A tornado swept through a small rural town in the Mississippi Delta on Friday, leaving a trail of destruction in one of the poorest regions of the United States. The tornado brought down trees, collapsed roofs, and knocked over power lines and poles, leaving much of the town in ruins. At least 25 people were killed in Mississippi, and one man died in Alabama.
President Joe Biden declared a major disaster in Mississippi early on Sunday, ordering federal aid to supplement recovery efforts. Deanne Criswell, the administrator of the Federal Emergency Management Agency, was scheduled to visit the area to assess the damage. However, the National Weather Service Storm Prediction Center warned that severe thunderstorms were expected to hit the central Gulf states on Sunday, which could lead to more tornadoes.
Governor Tate Reeves issued a state of emergency and pledged to help rebuild the region, which is home to cotton, corn, and soybean fields, as well as catfish farming ponds. More than half a dozen shelters were opened in the state to house those who were displaced.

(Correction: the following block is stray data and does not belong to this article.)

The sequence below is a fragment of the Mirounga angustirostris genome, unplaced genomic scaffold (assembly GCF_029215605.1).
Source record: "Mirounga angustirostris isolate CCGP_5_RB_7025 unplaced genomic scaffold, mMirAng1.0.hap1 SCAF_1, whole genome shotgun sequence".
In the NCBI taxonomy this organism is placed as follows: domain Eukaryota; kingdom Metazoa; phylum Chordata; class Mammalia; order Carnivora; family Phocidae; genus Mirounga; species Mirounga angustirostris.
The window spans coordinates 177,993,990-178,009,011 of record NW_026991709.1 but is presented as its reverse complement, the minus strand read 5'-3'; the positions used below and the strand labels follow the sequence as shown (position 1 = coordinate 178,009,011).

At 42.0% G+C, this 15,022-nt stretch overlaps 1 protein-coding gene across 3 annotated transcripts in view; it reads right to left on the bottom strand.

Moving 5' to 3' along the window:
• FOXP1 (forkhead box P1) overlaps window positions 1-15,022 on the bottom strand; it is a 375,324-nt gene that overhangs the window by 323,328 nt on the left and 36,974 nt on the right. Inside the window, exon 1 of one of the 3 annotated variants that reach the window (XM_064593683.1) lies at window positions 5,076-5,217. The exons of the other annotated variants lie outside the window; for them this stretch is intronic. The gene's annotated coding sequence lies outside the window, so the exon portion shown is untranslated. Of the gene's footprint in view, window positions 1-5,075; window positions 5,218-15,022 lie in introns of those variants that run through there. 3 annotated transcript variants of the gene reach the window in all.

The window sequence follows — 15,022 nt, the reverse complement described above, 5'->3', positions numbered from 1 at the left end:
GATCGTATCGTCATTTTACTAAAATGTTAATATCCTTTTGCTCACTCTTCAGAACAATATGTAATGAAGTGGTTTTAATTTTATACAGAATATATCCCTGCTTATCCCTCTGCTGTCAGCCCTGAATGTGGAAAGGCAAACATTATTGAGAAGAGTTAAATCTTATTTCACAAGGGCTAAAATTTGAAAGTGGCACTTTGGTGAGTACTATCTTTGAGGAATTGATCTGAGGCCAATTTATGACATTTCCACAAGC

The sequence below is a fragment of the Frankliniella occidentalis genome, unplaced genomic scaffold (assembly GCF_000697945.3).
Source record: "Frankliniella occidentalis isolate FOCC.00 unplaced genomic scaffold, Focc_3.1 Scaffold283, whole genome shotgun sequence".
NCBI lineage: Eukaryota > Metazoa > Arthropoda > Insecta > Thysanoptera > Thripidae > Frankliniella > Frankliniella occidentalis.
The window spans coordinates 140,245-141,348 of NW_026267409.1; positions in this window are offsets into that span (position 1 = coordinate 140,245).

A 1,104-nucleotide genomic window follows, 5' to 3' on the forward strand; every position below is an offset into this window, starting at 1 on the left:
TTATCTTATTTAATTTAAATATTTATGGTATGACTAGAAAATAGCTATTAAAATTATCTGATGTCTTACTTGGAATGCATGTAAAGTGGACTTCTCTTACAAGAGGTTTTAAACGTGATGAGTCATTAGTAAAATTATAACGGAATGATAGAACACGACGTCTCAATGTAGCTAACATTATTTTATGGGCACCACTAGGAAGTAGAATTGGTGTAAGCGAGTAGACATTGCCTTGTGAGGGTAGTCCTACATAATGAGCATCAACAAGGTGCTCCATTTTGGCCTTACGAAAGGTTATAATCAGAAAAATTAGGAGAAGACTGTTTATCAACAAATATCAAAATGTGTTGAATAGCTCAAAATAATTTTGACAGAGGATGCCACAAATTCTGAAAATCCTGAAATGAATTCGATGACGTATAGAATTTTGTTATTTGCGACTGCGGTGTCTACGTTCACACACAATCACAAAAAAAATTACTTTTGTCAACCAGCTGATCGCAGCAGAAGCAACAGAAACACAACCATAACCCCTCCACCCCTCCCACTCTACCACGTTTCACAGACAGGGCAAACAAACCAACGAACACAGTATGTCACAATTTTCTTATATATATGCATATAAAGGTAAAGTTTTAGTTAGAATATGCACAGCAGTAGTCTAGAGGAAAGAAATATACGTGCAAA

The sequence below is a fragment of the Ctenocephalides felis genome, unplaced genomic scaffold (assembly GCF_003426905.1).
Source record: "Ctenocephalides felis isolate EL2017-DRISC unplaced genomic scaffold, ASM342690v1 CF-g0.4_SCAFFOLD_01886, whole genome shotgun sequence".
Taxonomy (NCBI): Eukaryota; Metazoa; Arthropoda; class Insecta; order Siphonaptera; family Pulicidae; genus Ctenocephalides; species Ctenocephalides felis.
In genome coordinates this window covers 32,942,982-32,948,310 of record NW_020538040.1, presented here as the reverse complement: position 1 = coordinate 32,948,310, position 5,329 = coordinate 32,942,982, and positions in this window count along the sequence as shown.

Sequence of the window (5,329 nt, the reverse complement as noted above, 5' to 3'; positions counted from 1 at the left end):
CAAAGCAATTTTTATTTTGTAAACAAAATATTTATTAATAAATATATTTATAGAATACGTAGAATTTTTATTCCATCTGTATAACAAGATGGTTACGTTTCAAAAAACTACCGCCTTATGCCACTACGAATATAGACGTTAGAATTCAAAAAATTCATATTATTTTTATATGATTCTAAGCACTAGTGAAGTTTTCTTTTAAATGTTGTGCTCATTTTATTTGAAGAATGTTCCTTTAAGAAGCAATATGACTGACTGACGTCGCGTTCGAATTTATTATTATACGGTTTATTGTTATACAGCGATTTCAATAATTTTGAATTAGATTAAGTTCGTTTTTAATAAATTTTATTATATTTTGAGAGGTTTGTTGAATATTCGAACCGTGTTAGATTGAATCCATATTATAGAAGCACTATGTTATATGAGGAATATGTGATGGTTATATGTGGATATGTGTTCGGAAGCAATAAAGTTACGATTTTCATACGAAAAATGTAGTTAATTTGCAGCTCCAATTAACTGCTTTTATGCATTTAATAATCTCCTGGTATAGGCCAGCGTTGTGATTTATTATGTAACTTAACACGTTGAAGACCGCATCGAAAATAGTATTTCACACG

Early data suggested that the tornado received a preliminary EF-4 rating, with top wind gusts of between 166 mph and 200 mph. The tornado was on the ground for more than an hour, traversing at least 170 miles, according to Lance Perrilloux, a meteorologist with the National Weather Service’s office in Jackson. He described the tornado’s path as rare and attributed it to widespread atmospheric instability.
The damage caused by the tornado was extensive and devastating, according to Meg Cooper, a coordinator with the Lower Delta Partnership, a nonprofit cultural programming and business group in the region. She added that the damage to cultural monuments, including a site marking the birthplace of Mississippi Delta blues musician Muddy Waters, was not yet clear.
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